Misconceptions of Yoga




Yoga has taken Western culture by storm, especially within the last decade, and with that comes a fair share of ups and downs. One of the downfalls is that the teachings have started to become slivers of what they once were -- a watered down version, like a game of telephone. Regardless of this observation, the most important thing when on the mat is making a true connection with yourself, allowing compassion and mindfulness to blossom. With the knowledge that has been passed down through ancient texts, as well as with the use of our own internal compass we've found some interesting truths unfold. So here it goes the did-you-knows and say-whaaaats of yoga


    Don’t sweat it.

 If you’re sweating then you’re not doing yoga -- well at least you’re not in a state of yoga. That’s right! If you’re sweating your body is working too hard. There should be a lightness and ease to your practice with just the right amount of alertness, also called Sthira and Sukha.(The Heart of Yoga, Chapter 4 PG 25) This, however, will vary with the temperature of your environment, and it’s natural for beginners to sweat since the body is ridding itself of toxins. Eventually through practice this will stop. If you do find yourself sweating, see it as a way of the body telling you to slow down, check in, and rest.


    If your heart rate is higher at the end of class you are not doing yoga.

Your heart rate should stay the same or be a little slower through out your practice, but most definitely slower at the end. (**It’s natural for beginners' heart rates to vary. If your heart rate does speed up this is your body telling you that you might be working too hard. Remember to slow down, rest, and come back to your breath.)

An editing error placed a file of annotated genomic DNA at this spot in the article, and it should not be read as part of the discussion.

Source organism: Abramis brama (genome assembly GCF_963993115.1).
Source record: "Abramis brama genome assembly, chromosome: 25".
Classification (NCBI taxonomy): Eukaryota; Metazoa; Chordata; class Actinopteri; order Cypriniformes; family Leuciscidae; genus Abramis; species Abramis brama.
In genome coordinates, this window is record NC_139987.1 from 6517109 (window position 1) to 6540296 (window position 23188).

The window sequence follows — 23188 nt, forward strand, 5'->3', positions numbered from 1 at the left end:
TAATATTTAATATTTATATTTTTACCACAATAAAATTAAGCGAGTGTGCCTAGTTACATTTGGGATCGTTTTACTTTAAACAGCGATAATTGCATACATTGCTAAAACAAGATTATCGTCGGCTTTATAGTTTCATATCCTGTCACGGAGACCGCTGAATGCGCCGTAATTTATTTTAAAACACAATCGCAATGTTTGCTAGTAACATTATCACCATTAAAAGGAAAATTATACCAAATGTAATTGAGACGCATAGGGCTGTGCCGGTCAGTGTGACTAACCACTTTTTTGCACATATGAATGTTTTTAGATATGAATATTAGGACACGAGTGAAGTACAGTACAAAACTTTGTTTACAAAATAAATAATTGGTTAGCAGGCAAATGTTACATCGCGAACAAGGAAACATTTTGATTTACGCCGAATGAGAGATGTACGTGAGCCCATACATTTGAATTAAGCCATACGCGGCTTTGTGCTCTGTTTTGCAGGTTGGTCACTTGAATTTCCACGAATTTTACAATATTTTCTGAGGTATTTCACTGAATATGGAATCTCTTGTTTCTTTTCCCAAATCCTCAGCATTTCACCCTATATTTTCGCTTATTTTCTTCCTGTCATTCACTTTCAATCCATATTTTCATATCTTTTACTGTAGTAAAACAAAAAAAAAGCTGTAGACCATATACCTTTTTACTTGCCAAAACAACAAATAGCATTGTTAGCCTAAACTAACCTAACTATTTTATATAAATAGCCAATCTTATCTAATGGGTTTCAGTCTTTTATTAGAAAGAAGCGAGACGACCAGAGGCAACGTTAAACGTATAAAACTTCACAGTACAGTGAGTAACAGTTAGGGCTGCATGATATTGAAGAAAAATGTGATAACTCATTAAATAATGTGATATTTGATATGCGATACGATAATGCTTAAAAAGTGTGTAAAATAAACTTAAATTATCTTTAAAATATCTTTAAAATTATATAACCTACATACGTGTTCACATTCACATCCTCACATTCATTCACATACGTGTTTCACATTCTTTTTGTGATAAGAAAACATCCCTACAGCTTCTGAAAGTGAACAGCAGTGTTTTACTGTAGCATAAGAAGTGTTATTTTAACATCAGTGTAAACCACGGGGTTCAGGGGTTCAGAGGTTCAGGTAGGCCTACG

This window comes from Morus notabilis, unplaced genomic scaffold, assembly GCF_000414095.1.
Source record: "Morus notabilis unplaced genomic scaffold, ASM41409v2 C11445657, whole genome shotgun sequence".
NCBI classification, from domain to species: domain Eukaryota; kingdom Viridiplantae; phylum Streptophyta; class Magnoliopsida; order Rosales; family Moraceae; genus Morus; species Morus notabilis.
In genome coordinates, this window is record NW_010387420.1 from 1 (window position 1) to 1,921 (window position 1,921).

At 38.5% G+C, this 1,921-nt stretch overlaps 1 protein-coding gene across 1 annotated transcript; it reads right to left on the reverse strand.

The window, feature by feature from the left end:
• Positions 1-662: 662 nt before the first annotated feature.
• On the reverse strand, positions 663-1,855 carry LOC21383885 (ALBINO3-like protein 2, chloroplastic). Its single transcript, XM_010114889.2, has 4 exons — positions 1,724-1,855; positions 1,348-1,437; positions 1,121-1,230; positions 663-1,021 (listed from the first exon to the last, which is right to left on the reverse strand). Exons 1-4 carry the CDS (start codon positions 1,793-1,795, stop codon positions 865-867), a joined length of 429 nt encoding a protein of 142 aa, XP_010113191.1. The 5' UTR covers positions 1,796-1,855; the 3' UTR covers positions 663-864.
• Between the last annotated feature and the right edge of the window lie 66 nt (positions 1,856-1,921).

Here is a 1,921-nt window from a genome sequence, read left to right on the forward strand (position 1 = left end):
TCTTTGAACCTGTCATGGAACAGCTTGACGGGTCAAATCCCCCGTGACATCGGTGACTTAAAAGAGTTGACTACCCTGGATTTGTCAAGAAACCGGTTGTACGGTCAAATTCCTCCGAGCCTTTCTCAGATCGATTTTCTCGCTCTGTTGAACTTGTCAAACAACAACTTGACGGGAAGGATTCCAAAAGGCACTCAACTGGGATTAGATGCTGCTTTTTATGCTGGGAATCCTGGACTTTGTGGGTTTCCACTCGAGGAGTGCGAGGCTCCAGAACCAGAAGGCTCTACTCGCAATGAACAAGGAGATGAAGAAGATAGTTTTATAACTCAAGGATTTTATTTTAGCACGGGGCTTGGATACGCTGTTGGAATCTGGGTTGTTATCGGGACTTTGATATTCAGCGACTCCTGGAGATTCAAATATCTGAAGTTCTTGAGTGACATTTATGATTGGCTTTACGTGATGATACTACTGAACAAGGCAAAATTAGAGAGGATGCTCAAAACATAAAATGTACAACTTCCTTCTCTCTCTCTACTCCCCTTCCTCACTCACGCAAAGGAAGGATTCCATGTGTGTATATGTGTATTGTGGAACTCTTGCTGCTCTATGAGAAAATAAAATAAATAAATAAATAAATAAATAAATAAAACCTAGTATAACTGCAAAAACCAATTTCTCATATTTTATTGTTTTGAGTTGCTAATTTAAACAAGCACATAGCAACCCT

Yoga only deals with the body.

Not true, asana (posture) is only 1 of the 8 limbs. Asana is meant as a tool for healing the body, ridding it of ailments and maintaining health in order to keep the mind focused. (The Heart of Yoga Chapter 1, PG. 7)


    Yoga is not meant to be a workout or dance.

You might be rewarded with fabulous abs and a perky butt once you’ve practiced for long enough, but you might not despite how long you’ve practiced. The practice of yoga transcends the physical body. It helps you to deepen and better your relationship with yourself and with those around you. (The Heart of Yoga Chapter 3, PG 23)


    There is a style of yoga out there for everyone. Life will still have its ups and downs. It can be messy, fueled with laughter and tears, late nights and early mornings, but you’ll have a handle on it. Most importantly, keep coming back to your mat and let the beauty of yoga open itself to you. Remember to stay true to yourself, your roots and your practice. The rest will fall into place.

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